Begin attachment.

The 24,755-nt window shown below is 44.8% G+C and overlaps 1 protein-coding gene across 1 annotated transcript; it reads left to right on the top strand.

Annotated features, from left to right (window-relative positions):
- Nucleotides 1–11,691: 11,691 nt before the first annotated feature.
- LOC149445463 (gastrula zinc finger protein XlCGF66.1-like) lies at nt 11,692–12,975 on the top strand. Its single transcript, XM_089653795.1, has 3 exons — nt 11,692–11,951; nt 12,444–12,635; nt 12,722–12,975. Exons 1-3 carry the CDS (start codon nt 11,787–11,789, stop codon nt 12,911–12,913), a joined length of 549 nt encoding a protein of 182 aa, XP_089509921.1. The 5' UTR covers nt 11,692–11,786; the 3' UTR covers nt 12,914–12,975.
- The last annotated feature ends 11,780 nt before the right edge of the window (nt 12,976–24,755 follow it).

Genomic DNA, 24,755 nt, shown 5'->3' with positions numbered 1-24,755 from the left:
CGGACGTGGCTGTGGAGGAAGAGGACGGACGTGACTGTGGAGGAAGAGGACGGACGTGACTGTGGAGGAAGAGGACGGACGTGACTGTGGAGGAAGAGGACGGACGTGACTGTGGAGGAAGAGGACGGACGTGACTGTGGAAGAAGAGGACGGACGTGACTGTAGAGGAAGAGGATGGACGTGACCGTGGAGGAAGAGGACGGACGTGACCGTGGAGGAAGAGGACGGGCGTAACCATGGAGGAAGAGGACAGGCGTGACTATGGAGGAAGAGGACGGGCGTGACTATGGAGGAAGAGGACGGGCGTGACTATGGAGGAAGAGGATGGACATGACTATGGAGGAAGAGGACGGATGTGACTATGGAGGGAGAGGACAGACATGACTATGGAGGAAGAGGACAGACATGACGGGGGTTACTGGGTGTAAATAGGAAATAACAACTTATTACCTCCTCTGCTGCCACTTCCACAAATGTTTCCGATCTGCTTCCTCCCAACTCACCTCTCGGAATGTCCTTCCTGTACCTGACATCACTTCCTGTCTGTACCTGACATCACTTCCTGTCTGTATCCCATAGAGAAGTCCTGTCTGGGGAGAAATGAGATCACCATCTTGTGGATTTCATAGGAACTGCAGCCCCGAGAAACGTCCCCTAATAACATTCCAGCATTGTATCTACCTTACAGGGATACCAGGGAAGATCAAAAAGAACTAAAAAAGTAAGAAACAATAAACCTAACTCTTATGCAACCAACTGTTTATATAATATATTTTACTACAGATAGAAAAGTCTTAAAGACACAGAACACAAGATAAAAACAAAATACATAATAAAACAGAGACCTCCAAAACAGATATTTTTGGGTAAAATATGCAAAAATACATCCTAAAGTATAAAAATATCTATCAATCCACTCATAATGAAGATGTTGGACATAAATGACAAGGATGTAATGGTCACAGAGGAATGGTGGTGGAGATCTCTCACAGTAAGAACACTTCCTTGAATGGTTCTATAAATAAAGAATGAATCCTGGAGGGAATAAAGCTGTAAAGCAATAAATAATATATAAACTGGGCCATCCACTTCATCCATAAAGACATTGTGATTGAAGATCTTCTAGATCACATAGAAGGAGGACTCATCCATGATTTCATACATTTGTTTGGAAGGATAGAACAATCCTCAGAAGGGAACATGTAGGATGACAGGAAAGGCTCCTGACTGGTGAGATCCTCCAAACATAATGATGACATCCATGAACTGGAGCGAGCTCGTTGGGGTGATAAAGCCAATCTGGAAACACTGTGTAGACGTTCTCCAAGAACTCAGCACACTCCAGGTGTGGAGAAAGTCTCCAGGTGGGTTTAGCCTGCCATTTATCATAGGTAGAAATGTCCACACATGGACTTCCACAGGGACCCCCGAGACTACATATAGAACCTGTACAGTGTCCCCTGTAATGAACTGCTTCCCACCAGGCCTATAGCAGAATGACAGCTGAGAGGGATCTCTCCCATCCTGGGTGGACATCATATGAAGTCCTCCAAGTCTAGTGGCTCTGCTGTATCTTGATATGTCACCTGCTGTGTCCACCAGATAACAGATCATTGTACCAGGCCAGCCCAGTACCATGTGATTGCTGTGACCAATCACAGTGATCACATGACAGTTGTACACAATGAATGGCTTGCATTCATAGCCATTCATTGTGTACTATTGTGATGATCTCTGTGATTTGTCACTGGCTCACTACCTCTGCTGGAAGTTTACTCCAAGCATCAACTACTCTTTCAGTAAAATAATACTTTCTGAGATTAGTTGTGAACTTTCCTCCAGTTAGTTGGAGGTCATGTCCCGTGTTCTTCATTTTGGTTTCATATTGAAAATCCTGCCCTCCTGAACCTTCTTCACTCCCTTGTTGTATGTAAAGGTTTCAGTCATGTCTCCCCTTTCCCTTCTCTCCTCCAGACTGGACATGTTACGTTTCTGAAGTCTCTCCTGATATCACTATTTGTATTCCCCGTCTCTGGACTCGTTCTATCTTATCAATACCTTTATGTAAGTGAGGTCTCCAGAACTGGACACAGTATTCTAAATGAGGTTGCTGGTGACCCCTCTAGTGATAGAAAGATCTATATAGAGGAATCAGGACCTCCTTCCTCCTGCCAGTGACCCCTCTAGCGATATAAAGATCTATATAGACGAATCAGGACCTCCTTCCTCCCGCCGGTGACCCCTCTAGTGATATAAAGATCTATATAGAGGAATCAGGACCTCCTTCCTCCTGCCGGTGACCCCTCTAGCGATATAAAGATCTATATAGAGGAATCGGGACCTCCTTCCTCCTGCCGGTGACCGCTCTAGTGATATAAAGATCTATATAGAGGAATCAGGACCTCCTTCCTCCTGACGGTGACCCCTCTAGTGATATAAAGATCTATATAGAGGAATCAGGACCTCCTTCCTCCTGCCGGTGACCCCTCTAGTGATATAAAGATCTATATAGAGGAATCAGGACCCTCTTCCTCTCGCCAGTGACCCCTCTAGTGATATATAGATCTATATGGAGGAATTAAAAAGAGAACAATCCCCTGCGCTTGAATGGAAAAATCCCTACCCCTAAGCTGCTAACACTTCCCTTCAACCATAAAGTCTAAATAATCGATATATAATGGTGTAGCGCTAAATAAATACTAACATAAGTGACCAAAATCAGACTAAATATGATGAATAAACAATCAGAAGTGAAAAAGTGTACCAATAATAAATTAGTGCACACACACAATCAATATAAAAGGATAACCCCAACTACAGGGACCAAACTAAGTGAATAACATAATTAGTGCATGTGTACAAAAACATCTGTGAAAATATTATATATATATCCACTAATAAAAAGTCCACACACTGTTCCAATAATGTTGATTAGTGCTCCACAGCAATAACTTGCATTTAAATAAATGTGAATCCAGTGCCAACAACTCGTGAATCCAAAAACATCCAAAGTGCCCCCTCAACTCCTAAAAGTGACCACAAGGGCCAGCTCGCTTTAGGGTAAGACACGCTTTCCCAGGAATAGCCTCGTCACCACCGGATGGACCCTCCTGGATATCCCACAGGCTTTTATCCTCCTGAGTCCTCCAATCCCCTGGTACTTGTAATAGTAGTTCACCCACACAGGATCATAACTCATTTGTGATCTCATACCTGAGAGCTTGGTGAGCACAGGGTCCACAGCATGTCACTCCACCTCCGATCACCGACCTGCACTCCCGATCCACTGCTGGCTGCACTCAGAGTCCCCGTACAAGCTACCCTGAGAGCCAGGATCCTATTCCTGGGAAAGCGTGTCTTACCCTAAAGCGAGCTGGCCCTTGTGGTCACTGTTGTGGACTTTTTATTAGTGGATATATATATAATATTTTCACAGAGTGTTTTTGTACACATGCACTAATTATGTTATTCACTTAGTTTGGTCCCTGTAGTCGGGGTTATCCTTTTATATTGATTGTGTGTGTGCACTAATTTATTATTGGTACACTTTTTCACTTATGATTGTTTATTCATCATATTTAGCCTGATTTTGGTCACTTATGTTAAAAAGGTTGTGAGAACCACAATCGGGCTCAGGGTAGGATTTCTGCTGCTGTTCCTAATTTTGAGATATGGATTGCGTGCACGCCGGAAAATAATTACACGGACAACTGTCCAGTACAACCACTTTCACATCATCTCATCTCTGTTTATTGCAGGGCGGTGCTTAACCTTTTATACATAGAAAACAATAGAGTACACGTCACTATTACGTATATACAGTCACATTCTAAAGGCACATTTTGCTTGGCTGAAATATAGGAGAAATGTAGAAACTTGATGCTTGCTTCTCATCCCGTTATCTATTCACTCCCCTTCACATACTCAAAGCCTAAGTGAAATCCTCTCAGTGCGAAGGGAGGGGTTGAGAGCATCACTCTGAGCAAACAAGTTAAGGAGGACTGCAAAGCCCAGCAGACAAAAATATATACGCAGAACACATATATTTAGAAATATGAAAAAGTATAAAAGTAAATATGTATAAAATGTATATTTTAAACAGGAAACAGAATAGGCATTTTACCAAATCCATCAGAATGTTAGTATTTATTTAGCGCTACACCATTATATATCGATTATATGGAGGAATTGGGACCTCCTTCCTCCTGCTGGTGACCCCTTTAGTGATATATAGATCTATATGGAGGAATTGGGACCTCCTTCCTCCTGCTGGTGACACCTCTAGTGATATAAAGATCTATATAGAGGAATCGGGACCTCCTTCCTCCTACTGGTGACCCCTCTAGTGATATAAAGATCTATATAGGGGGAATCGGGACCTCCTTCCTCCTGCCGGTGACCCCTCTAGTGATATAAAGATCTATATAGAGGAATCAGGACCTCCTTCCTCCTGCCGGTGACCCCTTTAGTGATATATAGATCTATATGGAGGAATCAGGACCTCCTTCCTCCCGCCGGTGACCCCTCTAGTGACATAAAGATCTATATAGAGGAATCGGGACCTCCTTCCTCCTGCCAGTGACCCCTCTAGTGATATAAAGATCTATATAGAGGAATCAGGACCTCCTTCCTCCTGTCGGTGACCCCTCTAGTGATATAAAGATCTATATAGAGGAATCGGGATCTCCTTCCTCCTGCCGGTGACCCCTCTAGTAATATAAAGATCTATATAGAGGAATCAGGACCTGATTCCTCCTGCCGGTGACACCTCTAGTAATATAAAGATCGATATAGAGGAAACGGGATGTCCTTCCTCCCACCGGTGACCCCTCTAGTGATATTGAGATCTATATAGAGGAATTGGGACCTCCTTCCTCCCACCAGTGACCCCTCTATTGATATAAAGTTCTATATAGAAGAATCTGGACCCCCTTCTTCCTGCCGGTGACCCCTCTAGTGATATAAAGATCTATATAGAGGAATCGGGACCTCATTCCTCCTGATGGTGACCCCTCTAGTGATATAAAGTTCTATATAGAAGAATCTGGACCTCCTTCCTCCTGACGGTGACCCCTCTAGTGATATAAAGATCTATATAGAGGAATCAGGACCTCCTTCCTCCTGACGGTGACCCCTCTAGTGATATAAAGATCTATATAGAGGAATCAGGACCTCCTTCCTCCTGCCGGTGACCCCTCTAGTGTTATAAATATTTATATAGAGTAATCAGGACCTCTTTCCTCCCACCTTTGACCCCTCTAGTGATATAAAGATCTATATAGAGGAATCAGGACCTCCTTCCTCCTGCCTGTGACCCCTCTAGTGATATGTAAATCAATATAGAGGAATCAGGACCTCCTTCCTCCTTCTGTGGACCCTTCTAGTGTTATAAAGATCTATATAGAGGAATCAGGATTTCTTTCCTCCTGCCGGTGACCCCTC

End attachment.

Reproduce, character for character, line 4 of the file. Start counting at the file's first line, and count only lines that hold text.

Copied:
- LOC149445463 (gastrula zinc finger protein XlCGF66.1-like) lies at nt 11,692–12,975 on the top strand. Its single transcript, XM_089653795.1, has 3 exons — nt 11,692–11,951; nt 12,444–12,635; nt 12,722–12,975. Exons 1-3 carry the CDS (start codon nt 11,787–11,789, stop codon nt 12,911–12,913), a joined length of 549 nt encoding a protein of 182 aa, XP_089509921.1. The 5' UTR covers nt 11,692–11,786; the 3' UTR covers nt 12,914–12,975.